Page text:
These differ from all other religious groups and lack some conventional features of religion. They accept the world as it is, they promise followers success in terms of mainstream goals and values, they are non-exclusive and tolerant of other religions but claim to offer additional knowledge. Most of these are cults, whose followers are more often customers than members, the movement places few responsibilities on the individual and they continue to lead normal lives


Which has been the most successful movement in which Wallis has studied?

World-affirming NRMs. In the UK in 2005, Scientology had gained over 165,000 members in contrast to 1,200 Moonies


Criticisms of Wallis' study

He ignores the diversity of beliefs that may exist within a new religious movement, it is not always clear whether Wallis categorises the NRMs according to the movement's teaching or the individual members' beliefs


Strengths of Wallis' study

He offers a useful way of classifying new religious movements, he recognises that real NRMs rarely fit perfectly into his typology and some may have features of all three types, regardless of this, many sociologists find his typology useful in analysing and comparing NRMs


Stark and Bainbridge (1986) - criticising Willis

Stark and Bainbridge reject the idea of constructing such typologies all together, instead we should simply distinguish between NRMs on the degree of conflict between the religious group and wider society


Which two kinds of organisation do Stark and Bainbridge identify as having conflict with wider society?

Sects and cults


Stark and Bainbridge's definition of sects

Sects are a result of schisms (meaning a split in existing organisations), they break away from mainstream religion usually due to disagreements about doctrine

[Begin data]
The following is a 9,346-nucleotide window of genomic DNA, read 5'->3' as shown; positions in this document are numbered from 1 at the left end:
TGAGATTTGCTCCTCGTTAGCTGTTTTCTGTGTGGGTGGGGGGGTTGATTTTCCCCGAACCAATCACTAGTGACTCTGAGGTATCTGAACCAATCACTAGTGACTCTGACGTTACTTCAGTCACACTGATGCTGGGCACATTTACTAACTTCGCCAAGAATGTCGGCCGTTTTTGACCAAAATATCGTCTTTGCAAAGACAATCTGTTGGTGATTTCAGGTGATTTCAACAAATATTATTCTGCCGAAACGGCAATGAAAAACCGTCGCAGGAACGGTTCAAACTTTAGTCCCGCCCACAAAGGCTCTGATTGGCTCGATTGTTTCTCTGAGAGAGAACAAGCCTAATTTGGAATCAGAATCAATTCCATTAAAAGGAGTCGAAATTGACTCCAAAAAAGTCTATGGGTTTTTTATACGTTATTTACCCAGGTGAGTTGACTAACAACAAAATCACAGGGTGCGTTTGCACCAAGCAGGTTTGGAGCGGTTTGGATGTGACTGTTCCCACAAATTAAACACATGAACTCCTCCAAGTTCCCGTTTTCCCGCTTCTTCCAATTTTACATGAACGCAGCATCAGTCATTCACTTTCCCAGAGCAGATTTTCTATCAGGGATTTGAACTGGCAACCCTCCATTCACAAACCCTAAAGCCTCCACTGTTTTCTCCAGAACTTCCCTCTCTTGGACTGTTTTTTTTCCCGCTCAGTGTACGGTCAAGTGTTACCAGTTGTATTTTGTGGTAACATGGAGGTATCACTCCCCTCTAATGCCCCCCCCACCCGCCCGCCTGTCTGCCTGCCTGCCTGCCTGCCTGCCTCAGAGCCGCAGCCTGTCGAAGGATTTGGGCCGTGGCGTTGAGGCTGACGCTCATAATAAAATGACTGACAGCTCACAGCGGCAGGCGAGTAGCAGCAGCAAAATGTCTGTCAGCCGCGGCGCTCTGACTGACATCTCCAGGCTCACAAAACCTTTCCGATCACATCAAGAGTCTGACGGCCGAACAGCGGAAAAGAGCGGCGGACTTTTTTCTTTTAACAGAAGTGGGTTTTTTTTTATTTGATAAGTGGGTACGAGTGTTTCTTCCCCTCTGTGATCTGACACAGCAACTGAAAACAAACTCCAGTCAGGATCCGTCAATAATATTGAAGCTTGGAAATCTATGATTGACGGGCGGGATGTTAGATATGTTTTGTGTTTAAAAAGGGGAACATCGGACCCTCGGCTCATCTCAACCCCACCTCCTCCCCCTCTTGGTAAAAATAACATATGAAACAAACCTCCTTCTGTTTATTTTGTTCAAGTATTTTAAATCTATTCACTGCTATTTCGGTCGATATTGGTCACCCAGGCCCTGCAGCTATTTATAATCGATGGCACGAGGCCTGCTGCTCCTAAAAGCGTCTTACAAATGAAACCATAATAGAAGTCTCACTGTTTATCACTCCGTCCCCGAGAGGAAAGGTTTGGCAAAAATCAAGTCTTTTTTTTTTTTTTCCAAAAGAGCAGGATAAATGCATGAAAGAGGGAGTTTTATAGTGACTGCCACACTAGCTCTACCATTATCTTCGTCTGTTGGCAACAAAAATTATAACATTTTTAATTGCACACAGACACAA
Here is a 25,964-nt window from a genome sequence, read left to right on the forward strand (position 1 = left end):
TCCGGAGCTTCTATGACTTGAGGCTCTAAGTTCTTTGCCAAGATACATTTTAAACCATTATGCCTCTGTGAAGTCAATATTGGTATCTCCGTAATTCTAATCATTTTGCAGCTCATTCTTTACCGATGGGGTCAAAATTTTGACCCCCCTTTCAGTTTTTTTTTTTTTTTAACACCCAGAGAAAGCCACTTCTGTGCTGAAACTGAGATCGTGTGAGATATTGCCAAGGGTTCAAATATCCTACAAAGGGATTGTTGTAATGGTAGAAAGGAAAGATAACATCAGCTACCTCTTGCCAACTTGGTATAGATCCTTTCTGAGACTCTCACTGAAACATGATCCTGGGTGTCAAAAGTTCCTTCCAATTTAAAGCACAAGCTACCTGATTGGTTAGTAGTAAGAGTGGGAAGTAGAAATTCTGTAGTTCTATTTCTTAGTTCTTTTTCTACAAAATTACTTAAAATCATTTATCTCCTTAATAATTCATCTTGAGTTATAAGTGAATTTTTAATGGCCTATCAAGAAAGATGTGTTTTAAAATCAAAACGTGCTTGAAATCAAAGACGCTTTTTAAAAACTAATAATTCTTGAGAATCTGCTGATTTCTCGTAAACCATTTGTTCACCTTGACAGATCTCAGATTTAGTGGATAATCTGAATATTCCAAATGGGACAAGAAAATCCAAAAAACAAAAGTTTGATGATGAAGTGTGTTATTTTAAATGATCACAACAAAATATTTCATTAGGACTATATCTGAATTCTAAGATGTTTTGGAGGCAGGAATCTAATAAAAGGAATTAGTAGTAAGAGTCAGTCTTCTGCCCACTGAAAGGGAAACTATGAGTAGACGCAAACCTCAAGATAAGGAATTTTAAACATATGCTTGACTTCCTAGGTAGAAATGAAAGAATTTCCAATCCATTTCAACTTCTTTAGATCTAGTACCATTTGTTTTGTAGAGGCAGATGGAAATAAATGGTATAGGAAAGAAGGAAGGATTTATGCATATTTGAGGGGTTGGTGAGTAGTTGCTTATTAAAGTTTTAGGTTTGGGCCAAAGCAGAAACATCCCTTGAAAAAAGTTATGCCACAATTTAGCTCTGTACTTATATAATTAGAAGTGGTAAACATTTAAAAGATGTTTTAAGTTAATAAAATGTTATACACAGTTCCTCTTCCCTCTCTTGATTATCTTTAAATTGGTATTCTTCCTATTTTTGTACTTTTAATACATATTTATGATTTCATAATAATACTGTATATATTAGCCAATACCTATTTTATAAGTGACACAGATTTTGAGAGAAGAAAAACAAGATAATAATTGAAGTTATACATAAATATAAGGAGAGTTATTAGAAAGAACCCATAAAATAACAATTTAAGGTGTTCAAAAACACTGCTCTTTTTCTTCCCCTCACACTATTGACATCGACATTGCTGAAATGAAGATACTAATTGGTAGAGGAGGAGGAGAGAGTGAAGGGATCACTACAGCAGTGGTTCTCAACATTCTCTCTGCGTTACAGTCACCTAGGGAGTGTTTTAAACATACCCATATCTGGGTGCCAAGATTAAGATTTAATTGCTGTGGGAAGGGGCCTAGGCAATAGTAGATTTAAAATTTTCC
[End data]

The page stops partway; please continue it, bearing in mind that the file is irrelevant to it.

Stark and Bainbridge's definition of cults

Cults are new religions or ones new to a particular society that have been imported. For example, this could include Christian Science and Scientology


Stark and Bainbridge go on to subdivide cults dependent on how organised they are. What are the three subdivisions of cults they identify?

Audience cults, client cults and cultic cults


Audience cults

These are least organised of all subdivisions, they do not involve a formal membership or much commitment. Participation is often through the media and there is little interaction between members. Examples of audience cults are astrology and UFO cults


Client cults

These provide services to their members and are often based on the relationship between a consultant and client. These promise personal fulfilment and self-discovery


Cultic cults

These are the most organised of all subdivisions and therefore demand a higher level of commitment from its followers. The aim of the movement is to meet all its members' religious needs


Strength of Stark and Bainbridge's theory

They make some useful distinctions between organisations. For example their idea to distinguish movements depending on the conflict they have with wider society relates to Troeltsch's distinction between church and sect


Criticism of Stark and Bainbridge's theory

Some of the examples of NRMs used by Stark and Bainbridge do not fit neatly into any of the defined categories